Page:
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Chronic Myeloproliferative Neoplasms Treatment (PDQ®): Treatment - Patient Information [NCI] - Chronic Eosinophilic Leukemia

Chronic eosinophilic leukemia is a disease in which too many white blood cells (eosinophils) are made in the bone marrow.

Eosinophils are white blood cells that react to allergens (substances that cause an allergic response) and help fight infections caused by certain parasites. In chronic eosinophilic leukemia, there are too many eosinophils in the blood, bone marrow, and other tissues. Chronic eosinophilic leukemia may stay the same for many years or it may progress quickly to acute leukemia.

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Signs and symptoms of chronic eosinophilic leukemia include fever and feeling very tired.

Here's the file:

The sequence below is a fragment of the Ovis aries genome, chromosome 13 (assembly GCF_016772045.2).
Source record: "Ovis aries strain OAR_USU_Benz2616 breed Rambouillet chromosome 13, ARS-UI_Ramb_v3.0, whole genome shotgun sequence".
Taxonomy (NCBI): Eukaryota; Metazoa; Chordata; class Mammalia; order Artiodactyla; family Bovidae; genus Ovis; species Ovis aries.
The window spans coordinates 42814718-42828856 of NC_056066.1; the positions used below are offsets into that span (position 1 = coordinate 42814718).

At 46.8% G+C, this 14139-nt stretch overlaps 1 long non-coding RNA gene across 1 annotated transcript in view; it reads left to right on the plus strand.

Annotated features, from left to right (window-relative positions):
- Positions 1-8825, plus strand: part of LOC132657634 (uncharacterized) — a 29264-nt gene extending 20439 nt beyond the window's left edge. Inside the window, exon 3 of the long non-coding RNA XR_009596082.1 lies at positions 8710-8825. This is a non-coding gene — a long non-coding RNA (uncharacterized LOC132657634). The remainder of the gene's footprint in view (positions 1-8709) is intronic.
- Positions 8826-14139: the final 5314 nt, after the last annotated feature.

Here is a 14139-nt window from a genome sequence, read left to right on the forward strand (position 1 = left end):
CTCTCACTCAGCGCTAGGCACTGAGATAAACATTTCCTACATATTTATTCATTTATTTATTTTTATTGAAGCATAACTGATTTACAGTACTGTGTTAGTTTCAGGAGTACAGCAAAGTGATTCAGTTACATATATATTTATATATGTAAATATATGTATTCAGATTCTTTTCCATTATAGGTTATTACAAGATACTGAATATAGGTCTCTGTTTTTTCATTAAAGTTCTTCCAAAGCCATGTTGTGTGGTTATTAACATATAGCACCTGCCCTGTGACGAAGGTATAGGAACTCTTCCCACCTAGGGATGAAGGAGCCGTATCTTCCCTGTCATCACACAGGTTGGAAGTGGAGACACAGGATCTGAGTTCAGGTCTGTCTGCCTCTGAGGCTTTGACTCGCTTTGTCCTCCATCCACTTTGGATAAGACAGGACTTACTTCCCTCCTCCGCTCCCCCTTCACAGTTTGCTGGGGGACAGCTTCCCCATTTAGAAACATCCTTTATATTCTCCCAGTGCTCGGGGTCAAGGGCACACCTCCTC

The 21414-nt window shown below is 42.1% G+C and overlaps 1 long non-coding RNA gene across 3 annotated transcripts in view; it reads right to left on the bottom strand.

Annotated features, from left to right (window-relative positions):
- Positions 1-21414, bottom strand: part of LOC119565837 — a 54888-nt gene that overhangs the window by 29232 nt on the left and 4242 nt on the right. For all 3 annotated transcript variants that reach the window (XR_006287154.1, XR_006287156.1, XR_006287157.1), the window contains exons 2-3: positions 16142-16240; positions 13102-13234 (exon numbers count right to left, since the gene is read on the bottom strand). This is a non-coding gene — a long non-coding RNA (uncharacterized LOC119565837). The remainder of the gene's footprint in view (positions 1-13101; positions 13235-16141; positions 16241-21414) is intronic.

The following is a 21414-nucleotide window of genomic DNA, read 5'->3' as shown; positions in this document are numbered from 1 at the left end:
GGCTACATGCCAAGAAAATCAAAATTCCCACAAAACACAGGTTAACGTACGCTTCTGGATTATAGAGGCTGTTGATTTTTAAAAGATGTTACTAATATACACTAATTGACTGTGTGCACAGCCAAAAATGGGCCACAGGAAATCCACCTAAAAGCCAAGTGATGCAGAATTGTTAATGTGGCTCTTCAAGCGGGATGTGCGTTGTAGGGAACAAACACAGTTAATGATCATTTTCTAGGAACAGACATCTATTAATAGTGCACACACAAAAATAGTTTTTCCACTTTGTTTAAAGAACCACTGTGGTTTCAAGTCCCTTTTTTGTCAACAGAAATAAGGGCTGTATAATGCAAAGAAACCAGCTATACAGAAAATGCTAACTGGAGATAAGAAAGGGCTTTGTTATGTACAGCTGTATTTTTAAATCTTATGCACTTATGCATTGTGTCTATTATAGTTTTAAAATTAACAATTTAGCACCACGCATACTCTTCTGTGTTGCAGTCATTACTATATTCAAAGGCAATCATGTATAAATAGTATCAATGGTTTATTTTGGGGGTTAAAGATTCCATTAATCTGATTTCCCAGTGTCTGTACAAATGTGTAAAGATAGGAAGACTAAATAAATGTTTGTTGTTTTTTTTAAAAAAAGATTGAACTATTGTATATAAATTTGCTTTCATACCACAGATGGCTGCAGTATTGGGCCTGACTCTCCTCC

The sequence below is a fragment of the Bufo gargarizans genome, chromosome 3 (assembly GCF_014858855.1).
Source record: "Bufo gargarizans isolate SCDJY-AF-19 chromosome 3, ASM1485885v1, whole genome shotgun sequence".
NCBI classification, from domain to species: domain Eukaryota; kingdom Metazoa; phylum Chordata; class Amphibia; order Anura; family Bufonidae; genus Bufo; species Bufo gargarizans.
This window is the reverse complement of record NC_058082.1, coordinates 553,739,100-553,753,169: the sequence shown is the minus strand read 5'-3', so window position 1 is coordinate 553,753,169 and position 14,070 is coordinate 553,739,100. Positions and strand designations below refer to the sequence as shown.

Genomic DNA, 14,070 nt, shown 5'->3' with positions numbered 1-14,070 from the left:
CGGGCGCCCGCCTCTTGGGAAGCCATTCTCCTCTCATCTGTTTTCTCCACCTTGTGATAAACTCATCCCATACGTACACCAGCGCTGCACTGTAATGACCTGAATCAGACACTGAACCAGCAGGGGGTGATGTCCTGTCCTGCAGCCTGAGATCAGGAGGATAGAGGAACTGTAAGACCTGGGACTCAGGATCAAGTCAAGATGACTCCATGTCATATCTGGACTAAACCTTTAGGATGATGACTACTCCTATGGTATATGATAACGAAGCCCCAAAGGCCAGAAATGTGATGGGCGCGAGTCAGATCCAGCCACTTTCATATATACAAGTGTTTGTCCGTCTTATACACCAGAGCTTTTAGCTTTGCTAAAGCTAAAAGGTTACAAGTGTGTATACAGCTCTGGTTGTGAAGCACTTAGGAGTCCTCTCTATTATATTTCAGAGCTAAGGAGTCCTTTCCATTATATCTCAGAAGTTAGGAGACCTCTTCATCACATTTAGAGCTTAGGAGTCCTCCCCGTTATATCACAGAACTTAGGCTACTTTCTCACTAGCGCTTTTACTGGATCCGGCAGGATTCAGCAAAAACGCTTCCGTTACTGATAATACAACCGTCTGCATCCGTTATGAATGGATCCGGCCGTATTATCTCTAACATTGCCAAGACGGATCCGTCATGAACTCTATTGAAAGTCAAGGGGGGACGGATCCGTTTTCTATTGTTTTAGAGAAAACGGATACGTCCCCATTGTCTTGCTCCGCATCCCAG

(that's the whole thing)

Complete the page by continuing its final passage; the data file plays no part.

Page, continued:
Chronic eosinophilic leukemia may not cause early signs or symptoms. It may be found during a routine blood test. Signs and symptoms may be caused by chronic eosinophilic leukemia or by other conditions. Check with your doctor if you have any of the following:

  • Fever.
  • Feeling very tired.
  • Cough.
  • Swelling under the skin around the eyes and lips, in the throat, or on the hands and feet.
  • Muscle pain.
  • Itching.
  • Diarrhea.

    This information is produced and provided by the National Cancer Institute (NCI). The information in this topic may have changed since it was written. For the most current information, contact the National Cancer Institute via the Internet web site at http:// cancer .gov or call 1-800-4-CANCER.

    WebMD Public Information from the National Cancer Institute

    Last Updated: 8/, 015
    This information is not intended to replace the advice of a doctor. Healthwise disclaims any liability for the decisions you make based on this information.
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